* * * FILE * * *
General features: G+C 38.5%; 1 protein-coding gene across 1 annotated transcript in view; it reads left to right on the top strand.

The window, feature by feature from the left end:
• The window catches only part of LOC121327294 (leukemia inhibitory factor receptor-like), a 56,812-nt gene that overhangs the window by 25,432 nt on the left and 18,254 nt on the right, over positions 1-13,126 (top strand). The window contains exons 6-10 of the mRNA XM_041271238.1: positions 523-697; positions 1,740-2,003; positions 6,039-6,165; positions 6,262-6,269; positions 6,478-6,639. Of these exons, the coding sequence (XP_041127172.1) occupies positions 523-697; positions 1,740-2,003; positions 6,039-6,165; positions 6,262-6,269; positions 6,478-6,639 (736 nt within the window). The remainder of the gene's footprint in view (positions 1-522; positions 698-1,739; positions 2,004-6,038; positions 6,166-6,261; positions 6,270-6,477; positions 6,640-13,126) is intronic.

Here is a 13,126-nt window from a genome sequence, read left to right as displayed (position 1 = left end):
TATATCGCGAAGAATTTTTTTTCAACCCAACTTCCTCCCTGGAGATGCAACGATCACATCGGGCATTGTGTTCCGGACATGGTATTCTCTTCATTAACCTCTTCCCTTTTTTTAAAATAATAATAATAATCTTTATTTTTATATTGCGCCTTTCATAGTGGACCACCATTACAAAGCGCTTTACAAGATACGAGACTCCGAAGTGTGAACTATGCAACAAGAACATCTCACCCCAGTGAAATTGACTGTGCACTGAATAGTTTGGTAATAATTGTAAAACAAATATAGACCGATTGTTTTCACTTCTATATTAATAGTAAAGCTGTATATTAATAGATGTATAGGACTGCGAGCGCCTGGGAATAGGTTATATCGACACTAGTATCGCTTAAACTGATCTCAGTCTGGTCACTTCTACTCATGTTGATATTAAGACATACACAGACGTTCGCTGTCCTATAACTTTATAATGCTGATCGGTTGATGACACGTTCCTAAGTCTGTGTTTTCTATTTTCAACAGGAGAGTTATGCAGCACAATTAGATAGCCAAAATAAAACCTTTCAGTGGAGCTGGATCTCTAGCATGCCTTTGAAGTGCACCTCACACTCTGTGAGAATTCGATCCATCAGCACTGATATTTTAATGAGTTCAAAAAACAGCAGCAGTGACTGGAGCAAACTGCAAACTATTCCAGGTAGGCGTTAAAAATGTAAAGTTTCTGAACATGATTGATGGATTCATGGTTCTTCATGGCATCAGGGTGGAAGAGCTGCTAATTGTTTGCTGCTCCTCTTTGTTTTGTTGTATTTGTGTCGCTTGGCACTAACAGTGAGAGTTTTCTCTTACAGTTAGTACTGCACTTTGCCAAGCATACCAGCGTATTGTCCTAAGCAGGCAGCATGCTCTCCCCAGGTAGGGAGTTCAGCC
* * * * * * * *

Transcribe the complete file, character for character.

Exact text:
General features: G+C 38.5%; 1 protein-coding gene across 1 annotated transcript in view; it reads left to right on the top strand.

The window, feature by feature from the left end:
• The window catches only part of LOC121327294 (leukemia inhibitory factor receptor-like), a 56,812-nt gene that overhangs the window by 25,432 nt on the left and 18,254 nt on the right, over positions 1-13,126 (top strand). The window contains exons 6-10 of the mRNA XM_041271238.1: positions 523-697; positions 1,740-2,003; positions 6,039-6,165; positions 6,262-6,269; positions 6,478-6,639. Of these exons, the coding sequence (XP_041127172.1) occupies positions 523-697; positions 1,740-2,003; positions 6,039-6,165; positions 6,262-6,269; positions 6,478-6,639 (736 nt within the window). The remainder of the gene's footprint in view (positions 1-522; positions 698-1,739; positions 2,004-6,038; positions 6,166-6,261; positions 6,270-6,477; positions 6,640-13,126) is intronic.

Here is a 13,126-nt window from a genome sequence, read left to right as displayed (position 1 = left end):
TATATCGCGAAGAATTTTTTTTCAACCCAACTTCCTCCCTGGAGATGCAACGATCACATCGGGCATTGTGTTCCGGACATGGTATTCTCTTCATTAACCTCTTCCCTTTTTTTAAAATAATAATAATAATCTTTATTTTTATATTGCGCCTTTCATAGTGGACCACCATTACAAAGCGCTTTACAAGATACGAGACTCCGAAGTGTGAACTATGCAACAAGAACATCTCACCCCAGTGAAATTGACTGTGCACTGAATAGTTTGGTAATAATTGTAAAACAAATATAGACCGATTGTTTTCACTTCTATATTAATAGTAAAGCTGTATATTAATAGATGTATAGGACTGCGAGCGCCTGGGAATAGGTTATATCGACACTAGTATCGCTTAAACTGATCTCAGTCTGGTCACTTCTACTCATGTTGATATTAAGACATACACAGACGTTCGCTGTCCTATAACTTTATAATGCTGATCGGTTGATGACACGTTCCTAAGTCTGTGTTTTCTATTTTCAACAGGAGAGTTATGCAGCACAATTAGATAGCCAAAATAAAACCTTTCAGTGGAGCTGGATCTCTAGCATGCCTTTGAAGTGCACCTCACACTCTGTGAGAATTCGATCCATCAGCACTGATATTTTAATGAGTTCAAAAAACAGCAGCAGTGACTGGAGCAAACTGCAAACTATTCCAGGTAGGCGTTAAAAATGTAAAGTTTCTGAACATGATTGATGGATTCATGGTTCTTCATGGCATCAGGGTGGAAGAGCTGCTAATTGTTTGCTGCTCCTCTTTGTTTTGTTGTATTTGTGTCGCTTGGCACTAACAGTGAGAGTTTTCTCTTACAGTTAGTACTGCACTTTGCCAAGCATACCAGCGTATTGTCCTAAGCAGGCAGCATGCTCTCCCCAGGTAGGGAGTTCAGCC